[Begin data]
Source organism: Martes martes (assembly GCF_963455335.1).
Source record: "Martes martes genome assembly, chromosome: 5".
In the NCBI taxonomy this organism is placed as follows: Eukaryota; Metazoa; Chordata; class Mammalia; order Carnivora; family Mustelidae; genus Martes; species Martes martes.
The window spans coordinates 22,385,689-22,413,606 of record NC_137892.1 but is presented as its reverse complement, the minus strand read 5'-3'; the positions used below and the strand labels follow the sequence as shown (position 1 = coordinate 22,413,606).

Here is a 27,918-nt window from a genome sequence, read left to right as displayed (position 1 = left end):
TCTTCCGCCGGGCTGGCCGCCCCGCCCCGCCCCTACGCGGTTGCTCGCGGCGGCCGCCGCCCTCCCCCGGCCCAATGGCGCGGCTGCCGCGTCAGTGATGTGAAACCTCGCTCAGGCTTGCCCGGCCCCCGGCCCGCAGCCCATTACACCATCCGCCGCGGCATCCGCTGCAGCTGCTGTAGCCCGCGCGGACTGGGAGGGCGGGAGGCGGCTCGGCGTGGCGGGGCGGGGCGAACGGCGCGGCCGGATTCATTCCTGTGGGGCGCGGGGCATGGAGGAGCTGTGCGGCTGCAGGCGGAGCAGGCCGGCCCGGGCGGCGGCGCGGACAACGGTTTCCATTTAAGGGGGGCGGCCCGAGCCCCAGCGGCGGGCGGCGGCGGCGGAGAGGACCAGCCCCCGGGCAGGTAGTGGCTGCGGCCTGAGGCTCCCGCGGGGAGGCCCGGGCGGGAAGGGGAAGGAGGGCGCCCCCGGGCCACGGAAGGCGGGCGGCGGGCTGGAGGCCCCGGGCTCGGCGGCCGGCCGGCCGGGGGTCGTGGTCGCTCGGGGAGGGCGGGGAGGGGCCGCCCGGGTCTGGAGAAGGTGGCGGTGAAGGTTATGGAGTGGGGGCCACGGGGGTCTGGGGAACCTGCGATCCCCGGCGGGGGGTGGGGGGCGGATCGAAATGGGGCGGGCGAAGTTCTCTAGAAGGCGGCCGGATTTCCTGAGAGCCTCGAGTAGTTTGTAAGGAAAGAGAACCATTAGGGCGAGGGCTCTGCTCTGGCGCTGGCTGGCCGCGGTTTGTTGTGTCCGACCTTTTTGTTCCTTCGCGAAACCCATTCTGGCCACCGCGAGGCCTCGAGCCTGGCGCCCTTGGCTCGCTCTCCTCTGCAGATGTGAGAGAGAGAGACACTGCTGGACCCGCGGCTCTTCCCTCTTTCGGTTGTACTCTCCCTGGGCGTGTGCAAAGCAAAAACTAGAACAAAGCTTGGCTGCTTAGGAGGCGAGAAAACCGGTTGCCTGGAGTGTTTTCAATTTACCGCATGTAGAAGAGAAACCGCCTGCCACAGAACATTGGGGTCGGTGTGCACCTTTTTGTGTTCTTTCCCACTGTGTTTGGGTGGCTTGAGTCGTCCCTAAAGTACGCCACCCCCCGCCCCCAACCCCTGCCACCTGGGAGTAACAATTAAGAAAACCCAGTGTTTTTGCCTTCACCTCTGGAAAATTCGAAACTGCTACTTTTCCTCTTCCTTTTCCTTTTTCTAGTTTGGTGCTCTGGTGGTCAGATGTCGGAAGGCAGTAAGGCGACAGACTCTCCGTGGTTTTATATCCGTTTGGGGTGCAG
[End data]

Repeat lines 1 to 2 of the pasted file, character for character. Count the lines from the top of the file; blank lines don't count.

Source organism: Martes martes (assembly GCF_963455335.1).
Source record: "Martes martes genome assembly, chromosome: 5".